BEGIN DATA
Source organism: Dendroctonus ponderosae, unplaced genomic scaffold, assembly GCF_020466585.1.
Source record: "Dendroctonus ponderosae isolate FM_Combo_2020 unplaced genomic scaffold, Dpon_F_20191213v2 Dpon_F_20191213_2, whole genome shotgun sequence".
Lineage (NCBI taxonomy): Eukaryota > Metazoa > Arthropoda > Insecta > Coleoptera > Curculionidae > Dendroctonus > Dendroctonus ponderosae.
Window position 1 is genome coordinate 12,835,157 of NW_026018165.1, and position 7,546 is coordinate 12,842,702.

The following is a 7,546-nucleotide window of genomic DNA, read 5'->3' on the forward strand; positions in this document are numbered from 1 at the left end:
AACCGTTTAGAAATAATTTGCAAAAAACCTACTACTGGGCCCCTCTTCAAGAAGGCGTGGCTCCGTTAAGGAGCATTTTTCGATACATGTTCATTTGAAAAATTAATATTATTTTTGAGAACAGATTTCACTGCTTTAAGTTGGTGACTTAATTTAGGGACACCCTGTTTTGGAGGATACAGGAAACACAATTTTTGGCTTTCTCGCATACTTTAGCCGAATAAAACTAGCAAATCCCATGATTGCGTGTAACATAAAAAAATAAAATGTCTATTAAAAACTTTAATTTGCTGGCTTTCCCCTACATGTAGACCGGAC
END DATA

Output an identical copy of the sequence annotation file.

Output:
Source organism: Dendroctonus ponderosae, unplaced genomic scaffold, assembly GCF_020466585.1.
Source record: "Dendroctonus ponderosae isolate FM_Combo_2020 unplaced genomic scaffold, Dpon_F_20191213v2 Dpon_F_20191213_2, whole genome shotgun sequence".
Lineage (NCBI taxonomy): Eukaryota > Metazoa > Arthropoda > Insecta > Coleoptera > Curculionidae > Dendroctonus > Dendroctonus ponderosae.
Window position 1 is genome coordinate 12,835,157 of NW_026018165.1, and position 7,546 is coordinate 12,842,702.

The following is a 7,546-nucleotide window of genomic DNA, read 5'->3' on the forward strand; positions in this document are numbered from 1 at the left end:
AACCGTTTAGAAATAATTTGCAAAAAACCTACTACTGGGCCCCTCTTCAAGAAGGCGTGGCTCCGTTAAGGAGCATTTTTCGATACATGTTCATTTGAAAAATTAATATTATTTTTGAGAACAGATTTCACTGCTTTAAGTTGGTGACTTAATTTAGGGACACCCTGTTTTGGAGGATACAGGAAACACAATTTTTGGCTTTCTCGCATACTTTAGCCGAATAAAACTAGCAAATCCCATGATTGCGTGTAACATAAAAAAATAAAATGTCTATTAAAAACTTTAATTTGCTGGCTTTCCCCTACATGTAGACCGGAC